“The goal is that we focus on having that communication, listening to each other, being able to speak respectfully to each other, and then having them be able to take that out into life and use that skill,” says Reed, in her sixth year as principal. “You don’t always have to agree. You can still be friends with this person.”

Teacher Michelle Holliday makes a point to the class during their morning meeting, while (from her left) students Raymond Setles, Julian Deubner, Makinna Henriques and Hiliana Lopez follow along

Feeling Safe and Trusting Others 

Some students from Holliday’s class say the school helps them feel safe, trust others and resolve conflicts. Says fifth-grader Makinna Henriques, “It keeps me thinking people have loyalty in my trusting, and that I can tell them anything.” 

Sixth-grader Raymond Setles says grace and courtesy “puts peace of mind in the school.” Without it, he adds, “I could have turned out (to be) somebody picking on a lot of people, or somebody could have turned out picking on me a lot.” 

For sixth-grader Ruby Shoemaker, attending Grand Rapids Montessori for a few years has changed how she thinks. “Now whenever I say something, I’ll just think about, Is it nice? Is it something I should say? Is it going to be offensive?”

Each room has a “peace table” where students can either go to calm down or work through an issue with another student. “If you get mad at someone, you can always go to the peace table and try to resolve your problems,” says sixth-grader Mira Reidsma-Withrow. 

Returning to in-person learning full-time is a plus, the students agree, even with mandatory masks. While Raymond finds them annoying, others like Ellery Evans say they don’t mind. 

Working from home last year, fourth-grader Ellery says, “It was kind of stressful for me to do all this stuff. I had to do a lot of assignments. Now that I’m just in person, I feel much better.

“Yes, we’re still wearing masks, but I’m getting really used to them,” she adds. “Now it just feels like I don’t have a mask on anymore.”

Ella Mutch takes a moment at the peace table, saying it ‘calms me down’

Discussing Happiness and Compostable Plates

Earlier, these students had taken part in the morning meeting, where they and their classmates acknowledged one another’s good qualities and discussed the nature of happiness. Sixth-grader Ava Najdowski also updated them on a petition drive to bring back compostable cafeteria plates as part of the school’s partnership with Groundswell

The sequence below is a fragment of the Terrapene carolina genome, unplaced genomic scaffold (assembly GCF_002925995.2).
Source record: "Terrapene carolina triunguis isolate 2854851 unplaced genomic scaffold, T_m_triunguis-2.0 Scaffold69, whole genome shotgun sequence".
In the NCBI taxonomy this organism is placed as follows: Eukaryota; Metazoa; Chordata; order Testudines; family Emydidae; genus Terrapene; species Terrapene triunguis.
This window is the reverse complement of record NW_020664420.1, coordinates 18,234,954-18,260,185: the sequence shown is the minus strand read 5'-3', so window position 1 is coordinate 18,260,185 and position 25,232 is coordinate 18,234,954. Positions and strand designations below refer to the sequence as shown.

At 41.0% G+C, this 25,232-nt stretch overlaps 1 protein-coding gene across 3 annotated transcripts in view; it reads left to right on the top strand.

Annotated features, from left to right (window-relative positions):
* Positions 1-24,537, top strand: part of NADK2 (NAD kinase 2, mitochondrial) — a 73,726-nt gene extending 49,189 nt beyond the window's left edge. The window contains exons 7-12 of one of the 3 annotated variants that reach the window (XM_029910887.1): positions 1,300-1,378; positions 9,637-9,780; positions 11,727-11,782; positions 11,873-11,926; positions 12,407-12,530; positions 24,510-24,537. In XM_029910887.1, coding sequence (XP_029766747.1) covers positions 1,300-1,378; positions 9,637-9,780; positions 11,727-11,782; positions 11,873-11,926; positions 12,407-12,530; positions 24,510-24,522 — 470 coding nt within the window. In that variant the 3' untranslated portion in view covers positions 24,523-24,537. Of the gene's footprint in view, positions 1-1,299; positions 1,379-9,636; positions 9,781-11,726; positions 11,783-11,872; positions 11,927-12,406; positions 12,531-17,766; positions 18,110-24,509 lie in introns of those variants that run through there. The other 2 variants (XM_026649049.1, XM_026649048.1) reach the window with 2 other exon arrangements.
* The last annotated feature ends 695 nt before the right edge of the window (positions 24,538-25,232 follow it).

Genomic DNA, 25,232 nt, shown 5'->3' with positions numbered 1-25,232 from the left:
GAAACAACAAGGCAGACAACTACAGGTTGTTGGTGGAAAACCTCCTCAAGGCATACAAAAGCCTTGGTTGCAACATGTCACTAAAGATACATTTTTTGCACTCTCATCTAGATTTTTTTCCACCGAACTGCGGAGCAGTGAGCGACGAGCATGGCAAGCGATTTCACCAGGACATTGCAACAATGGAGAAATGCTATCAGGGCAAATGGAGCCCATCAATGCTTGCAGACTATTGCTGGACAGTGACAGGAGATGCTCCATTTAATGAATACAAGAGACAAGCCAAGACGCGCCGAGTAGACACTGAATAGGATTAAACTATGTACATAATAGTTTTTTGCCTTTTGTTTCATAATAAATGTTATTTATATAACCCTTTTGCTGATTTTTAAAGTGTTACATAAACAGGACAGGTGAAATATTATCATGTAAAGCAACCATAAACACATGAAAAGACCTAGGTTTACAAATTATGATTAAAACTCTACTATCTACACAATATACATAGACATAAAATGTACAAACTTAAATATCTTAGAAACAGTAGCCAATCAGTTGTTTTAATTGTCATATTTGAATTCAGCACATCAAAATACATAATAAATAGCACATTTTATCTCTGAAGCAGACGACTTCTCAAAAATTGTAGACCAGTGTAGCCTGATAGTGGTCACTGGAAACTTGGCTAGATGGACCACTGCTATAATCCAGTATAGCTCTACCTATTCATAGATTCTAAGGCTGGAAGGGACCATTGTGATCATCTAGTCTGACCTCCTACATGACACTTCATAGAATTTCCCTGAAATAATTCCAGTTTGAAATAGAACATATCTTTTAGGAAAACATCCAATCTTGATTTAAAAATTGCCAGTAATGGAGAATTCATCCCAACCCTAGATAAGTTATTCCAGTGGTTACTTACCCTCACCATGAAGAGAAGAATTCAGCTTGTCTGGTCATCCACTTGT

Quinn Diehl read a passage from “Today I Will,” a book of daily insights and advice, about how happy experiences like sports championships are transitory. Students weighed in, including Quinn himself. 

“I think it means that even that happiness fades, even when you think it will never fade,” he says. 

Ella Mutch ventures that it’s more about not being a sore loser. “If you’re a sore loser, you don’t enjoy the good moments.” 

Ruby Shoemaker offers a reflection that seems apropos not just to her class, but to the uncertain state of the world. 

“I think it’s really just about valuing your time, but also being in the moment instead of thinking about the past or the future,” she says. “Just be in the moment.”

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Charles Honey
Charles Honey
Charles Honey is editor-in-chief of SNN, and covers series and issues stories for all districts. As a reporter for The Grand Rapids Press/mLive from 1985 to 2009, his beats included Grand Rapids Public Schools, local colleges and education issues. Honey served as editor of The Press’ award-winning Religion section for 15 years and its columnist for 20. His freelance articles have appeared in Christianity Today, Religion News Service and Faith & Leadership magazine. Read Charles' full bio